Aliases Preview Artwork for New Album ‘Derangeable’
The UK prog/tech metal band has roped in Delhi-based graphic artist Visual Amnesia aka Reuben Bhattacharya for their second full-length record
As we’ve noted before, metal bands have always hadÂ a keen eye and priority for artwork as visual accompaniment for their music. Among the top graphic artists in India is Delhi-based Reuben Bhattacharya aka Visual Amnesia, who has illustrated artwork for bands ranging from Mumbai metallers such as Zygnema and Bhayanak Maut to Dutch prog metal bandÂ Textures. But his latest commission for UK progressive technical metalÂ actÂ Aliases’ new album Derangeable is like unlike any project he has done before–Bhattacharya calls it his “piÃ¨ce de rÃ©sistance”.
For Derangeable, which releases on April 15th via Basick Records, Bhattacharya has created 12 different artworks including the album cover. He says, “Both Aliases and I wanted to bring back that feeling we would get back in the day, sitting with our favorite albums and going through art and lyrics while listening to the music, drawing up a picture in the mind.” Early last year, the band’s guitarist Leah Woodward contacted Bhattacharya to get started on the artwork. The artist, who also plays bass for Delhi groove/tech metal band Undying Inc., says he spent a year drawing up all the creepy-crawlies, disturbed protagonists and visual metaphors for Derangeable. Says Woodward, “The guy is fantastic, and every moment of the process with him has been incredible. He has managed to take an already difficult concept that we thought up and do the music more justice than we could have ever imagined.”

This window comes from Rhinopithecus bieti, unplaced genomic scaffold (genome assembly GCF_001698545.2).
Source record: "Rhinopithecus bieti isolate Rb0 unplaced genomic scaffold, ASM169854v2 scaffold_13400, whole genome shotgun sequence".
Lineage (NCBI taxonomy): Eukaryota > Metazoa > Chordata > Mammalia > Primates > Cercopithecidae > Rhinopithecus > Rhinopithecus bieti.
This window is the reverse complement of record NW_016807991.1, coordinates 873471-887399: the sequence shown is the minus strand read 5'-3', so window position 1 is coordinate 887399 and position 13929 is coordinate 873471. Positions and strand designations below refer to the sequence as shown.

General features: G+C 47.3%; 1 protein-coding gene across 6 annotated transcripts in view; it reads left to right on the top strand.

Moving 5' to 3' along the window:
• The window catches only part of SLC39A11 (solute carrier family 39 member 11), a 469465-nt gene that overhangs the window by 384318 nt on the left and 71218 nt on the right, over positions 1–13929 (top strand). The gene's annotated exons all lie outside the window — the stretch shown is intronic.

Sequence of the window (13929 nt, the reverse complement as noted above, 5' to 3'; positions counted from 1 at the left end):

Bhattacharya describes the artwork as psychoanalysis of the “very deep and disturbing layers of the human condition.” The artist dove back into literature ranging from sci-fi author Isaac Asimov’s The Robots of Dawn to poet Edgar Allen Poe’s seminal work “The Raven”. He says the process tapped “that mad vein and brought out a sort of lunatic calm.” He adds, “The aim was to create a visual prose, akin to what the written word of these books did. That it must burrow into the hidden corners within and turn you a little insane.” Known for his intricate drawings, including having one T-shirt design voted to be American metallers Slipknot’s official tour merchandize, each song’s artwork reflects the themes of the human condition.
The visual narrative of Derangeable’s artwork is held together by a narrator, a girl who has survived the Nagasaki atom bombing of 1945. Bhattacharya says, “She narrates a constant reminder on how naÃ¯ve humans are as a species.” For the track “Back To The Start,” which is about the human inability to master time, the girl is drawn as a puppet tied to the ticking hands on the dial of the Big Ben tower’s clock, while the artwork for “Uncontrollable Desires” Bhattacharya reflects on technology and friendships in the digital age. He describes the track’s artwork saying, “She’s seen sitting alone on a Ferris wheel on a moonlit night watching a bunch of lunatics have a debauched night on the streets, watching a bloke take pictures of friends who are passed out and vomiting.”
There’s a call-to-action against environmental degradation with art for “Callous,” something that Bhattacharya calls “probably the most disturbing visual of the lot.” He assuredly says it might just cause trypophobia [the fear of small holes]. He explains, “Her childlike hands hold a dead cockroach, one that has survived millennia and yet she was unable to protect it. That guilt eats away at her like worms making holes in her skin.”
While Derangeable is still a few weeks away from release, Aliases have released the first lyric video from the album, for the track “Smile All You Like.” The video features Visual Amnesia’s artwork animated to life, with a few more sneak peeks at additional artwork from the album.
Watch the video for “Smile All You Like”